There are many counter intuitive things that happen during a startup’s life. Many have been out there already – a) initially do things that dont scale b) focus on culture more than skills when recruiting, etc.
When I was in sales early on, I used to get this advice from my manager all the time – the objective initially was to qualify out customers.
That seemed rather bizarre. The whole objective of customer discovery is to find the right customers for your product. Or did we all get it wrong?
Turns out before customer discovery, there is actually a problem discovery step.
Before you find the customers for the problem you are trying to solve, you are trying to find out if the problem really exists.
There are many contours of the problem, and one of the best people I have seen articulate this is Manu Kumar of K9 ventures – he talks about Frequency, Density and Pain.
To find a problem worth solving these 3 criteria are important.
So when you do find a problem, your next step is to find the contours of the problem along these dimensions. Are potential customers having this problem, how much of a pain it is and how often is this a problem?
Now the hard part of customer development and qualifying potential problems is that we all have cognitive biases which makes us want to fall in love with our idea. Instead, the best way is to try and find ways that you should not do this (idea) versus something else.
This is why I maintain a to-dont list. (pdf) Apply that to your problem discovery process.
The entire goal of customer development (after problem discovery) is to ensure that you only get those customers who have the 3 qualifying criteria of frequency, pain and density.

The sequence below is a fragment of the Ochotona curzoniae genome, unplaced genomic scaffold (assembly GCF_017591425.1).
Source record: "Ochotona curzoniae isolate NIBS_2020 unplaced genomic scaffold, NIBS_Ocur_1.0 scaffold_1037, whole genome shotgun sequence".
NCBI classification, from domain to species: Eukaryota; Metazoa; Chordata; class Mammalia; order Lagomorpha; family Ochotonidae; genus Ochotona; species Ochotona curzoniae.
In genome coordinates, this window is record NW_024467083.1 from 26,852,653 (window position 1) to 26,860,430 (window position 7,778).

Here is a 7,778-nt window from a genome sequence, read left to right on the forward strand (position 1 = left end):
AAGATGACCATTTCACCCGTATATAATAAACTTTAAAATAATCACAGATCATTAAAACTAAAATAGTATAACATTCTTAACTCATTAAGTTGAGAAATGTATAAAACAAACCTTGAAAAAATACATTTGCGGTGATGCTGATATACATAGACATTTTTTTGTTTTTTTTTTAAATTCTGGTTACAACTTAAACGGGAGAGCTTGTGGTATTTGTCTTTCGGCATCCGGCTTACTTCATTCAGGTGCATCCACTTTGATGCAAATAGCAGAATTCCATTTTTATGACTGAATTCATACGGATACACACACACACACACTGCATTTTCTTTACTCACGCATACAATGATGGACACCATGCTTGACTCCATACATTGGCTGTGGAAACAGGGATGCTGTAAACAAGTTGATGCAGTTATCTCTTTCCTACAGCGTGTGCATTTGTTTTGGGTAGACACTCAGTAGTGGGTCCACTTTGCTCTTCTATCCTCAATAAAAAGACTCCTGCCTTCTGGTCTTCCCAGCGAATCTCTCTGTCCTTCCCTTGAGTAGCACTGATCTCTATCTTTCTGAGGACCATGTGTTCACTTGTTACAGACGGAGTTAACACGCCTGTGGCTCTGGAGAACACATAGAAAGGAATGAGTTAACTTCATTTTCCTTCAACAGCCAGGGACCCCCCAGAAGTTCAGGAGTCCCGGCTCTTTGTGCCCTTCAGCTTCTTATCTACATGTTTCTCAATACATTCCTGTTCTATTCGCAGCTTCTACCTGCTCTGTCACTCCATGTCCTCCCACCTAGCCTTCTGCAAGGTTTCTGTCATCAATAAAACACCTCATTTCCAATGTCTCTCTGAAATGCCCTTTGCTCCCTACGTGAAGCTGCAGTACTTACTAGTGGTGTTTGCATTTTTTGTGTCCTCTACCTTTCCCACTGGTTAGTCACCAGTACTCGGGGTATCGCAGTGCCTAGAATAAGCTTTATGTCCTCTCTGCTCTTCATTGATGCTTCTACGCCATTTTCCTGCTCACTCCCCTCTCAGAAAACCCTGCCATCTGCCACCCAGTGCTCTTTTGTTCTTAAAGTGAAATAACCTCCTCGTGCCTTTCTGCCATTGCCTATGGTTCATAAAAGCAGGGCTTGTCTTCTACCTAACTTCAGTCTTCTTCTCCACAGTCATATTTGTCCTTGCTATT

You will find initially that to make the problem “solvable”, you will need to focus on one feature or one part of the problem which is the “most painful”. Your potential customers are willing to sacrifice scale, failure, lack of bells and whistles, etc. because it solves the one piece of the problem which is the most excruciating.
Deciding which is the most excruciating part of the problem is hard and tricky. You will get many head fakes from many of the people you talk to who could be potential customers.
If you are an introvert and don’t like talking to new people (which is most of us), then your initial customer development list is relegated to colleagues, friends, family and acquaintances.
Most of them don’t like to disappoint you, so even if your product is not solving the problem or not solving the real problem they will likely say things to ensure you are not discouraged. Which leads to you thinking that you are actually solving a real problem.
Which comes back to customer discovery and the goal of meeting every potential customer – it should be to qualify them out as a potential early user. The problem you are trying to solve may not be as relevant, as painful, as intense or as immediate as others.
You want to qualify them out. Early, often, quickly and constantly.
That’s very counter intuitive.